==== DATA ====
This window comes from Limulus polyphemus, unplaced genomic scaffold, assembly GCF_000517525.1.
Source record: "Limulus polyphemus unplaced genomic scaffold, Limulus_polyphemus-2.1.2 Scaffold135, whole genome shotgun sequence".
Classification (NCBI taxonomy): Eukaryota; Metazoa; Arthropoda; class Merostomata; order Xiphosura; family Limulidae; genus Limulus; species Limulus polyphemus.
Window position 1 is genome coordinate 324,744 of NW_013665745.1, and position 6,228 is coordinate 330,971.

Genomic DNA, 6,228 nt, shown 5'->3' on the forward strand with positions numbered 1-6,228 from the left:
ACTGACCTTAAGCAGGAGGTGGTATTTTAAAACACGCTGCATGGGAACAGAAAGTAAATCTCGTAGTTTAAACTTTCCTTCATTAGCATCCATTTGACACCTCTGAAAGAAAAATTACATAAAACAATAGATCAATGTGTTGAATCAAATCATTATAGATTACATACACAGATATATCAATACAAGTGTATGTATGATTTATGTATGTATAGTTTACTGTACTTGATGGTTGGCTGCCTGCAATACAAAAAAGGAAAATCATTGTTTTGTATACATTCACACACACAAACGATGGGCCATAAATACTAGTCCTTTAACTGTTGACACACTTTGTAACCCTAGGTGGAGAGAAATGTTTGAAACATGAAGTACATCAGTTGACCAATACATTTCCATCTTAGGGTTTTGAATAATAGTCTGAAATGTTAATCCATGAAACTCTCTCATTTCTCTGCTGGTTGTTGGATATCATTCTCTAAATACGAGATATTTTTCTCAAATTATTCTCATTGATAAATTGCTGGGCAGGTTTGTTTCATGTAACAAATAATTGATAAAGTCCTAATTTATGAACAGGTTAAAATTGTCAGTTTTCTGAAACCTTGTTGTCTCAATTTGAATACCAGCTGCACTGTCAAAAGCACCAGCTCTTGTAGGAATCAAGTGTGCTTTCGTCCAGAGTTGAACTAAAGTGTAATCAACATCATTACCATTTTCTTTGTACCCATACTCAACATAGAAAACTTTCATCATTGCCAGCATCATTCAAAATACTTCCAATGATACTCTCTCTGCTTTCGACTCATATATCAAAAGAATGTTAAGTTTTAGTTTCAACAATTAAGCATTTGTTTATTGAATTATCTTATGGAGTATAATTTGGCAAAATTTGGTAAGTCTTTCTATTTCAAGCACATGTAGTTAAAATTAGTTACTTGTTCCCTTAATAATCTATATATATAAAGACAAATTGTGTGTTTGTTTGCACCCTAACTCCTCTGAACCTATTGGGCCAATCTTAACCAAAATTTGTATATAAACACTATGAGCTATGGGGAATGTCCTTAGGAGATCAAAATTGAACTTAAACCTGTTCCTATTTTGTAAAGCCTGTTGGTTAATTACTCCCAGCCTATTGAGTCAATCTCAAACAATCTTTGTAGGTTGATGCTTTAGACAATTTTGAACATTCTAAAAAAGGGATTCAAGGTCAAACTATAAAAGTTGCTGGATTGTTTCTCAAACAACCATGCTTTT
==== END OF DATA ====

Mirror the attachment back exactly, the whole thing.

This window comes from Limulus polyphemus, unplaced genomic scaffold, assembly GCF_000517525.1.
Source record: "Limulus polyphemus unplaced genomic scaffold, Limulus_polyphemus-2.1.2 Scaffold135, whole genome shotgun sequence".
Classification (NCBI taxonomy): Eukaryota; Metazoa; Arthropoda; class Merostomata; order Xiphosura; family Limulidae; genus Limulus; species Limulus polyphemus.
Window position 1 is genome coordinate 324,744 of NW_013665745.1, and position 6,228 is coordinate 330,971.

Genomic DNA, 6,228 nt, shown 5'->3' on the forward strand with positions numbered 1-6,228 from the left:
ACTGACCTTAAGCAGGAGGTGGTATTTTAAAACACGCTGCATGGGAACAGAAAGTAAATCTCGTAGTTTAAACTTTCCTTCATTAGCATCCATTTGACACCTCTGAAAGAAAAATTACATAAAACAATAGATCAATGTGTTGAATCAAATCATTATAGATTACATACACAGATATATCAATACAAGTGTATGTATGATTTATGTATGTATAGTTTACTGTACTTGATGGTTGGCTGCCTGCAATACAAAAAAGGAAAATCATTGTTTTGTATACATTCACACACACAAACGATGGGCCATAAATACTAGTCCTTTAACTGTTGACACACTTTGTAACCCTAGGTGGAGAGAAATGTTTGAAACATGAAGTACATCAGTTGACCAATACATTTCCATCTTAGGGTTTTGAATAATAGTCTGAAATGTTAATCCATGAAACTCTCTCATTTCTCTGCTGGTTGTTGGATATCATTCTCTAAATACGAGATATTTTTCTCAAATTATTCTCATTGATAAATTGCTGGGCAGGTTTGTTTCATGTAACAAATAATTGATAAAGTCCTAATTTATGAACAGGTTAAAATTGTCAGTTTTCTGAAACCTTGTTGTCTCAATTTGAATACCAGCTGCACTGTCAAAAGCACCAGCTCTTGTAGGAATCAAGTGTGCTTTCGTCCAGAGTTGAACTAAAGTGTAATCAACATCATTACCATTTTCTTTGTACCCATACTCAACATAGAAAACTTTCATCATTGCCAGCATCATTCAAAATACTTCCAATGATACTCTCTCTGCTTTCGACTCATATATCAAAAGAATGTTAAGTTTTAGTTTCAACAATTAAGCATTTGTTTATTGAATTATCTTATGGAGTATAATTTGGCAAAATTTGGTAAGTCTTTCTATTTCAAGCACATGTAGTTAAAATTAGTTACTTGTTCCCTTAATAATCTATATATATAAAGACAAATTGTGTGTTTGTTTGCACCCTAACTCCTCTGAACCTATTGGGCCAATCTTAACCAAAATTTGTATATAAACACTATGAGCTATGGGGAATGTCCTTAGGAGATCAAAATTGAACTTAAACCTGTTCCTATTTTGTAAAGCCTGTTGGTTAATTACTCCCAGCCTATTGAGTCAATCTCAAACAATCTTTGTAGGTTGATGCTTTAGACAATTTTGAACATTCTAAAAAAGGGATTCAAGGTCAAACTATAAAAGTTGCTGGATTGTTTCTCAAACAACCATGCTTTT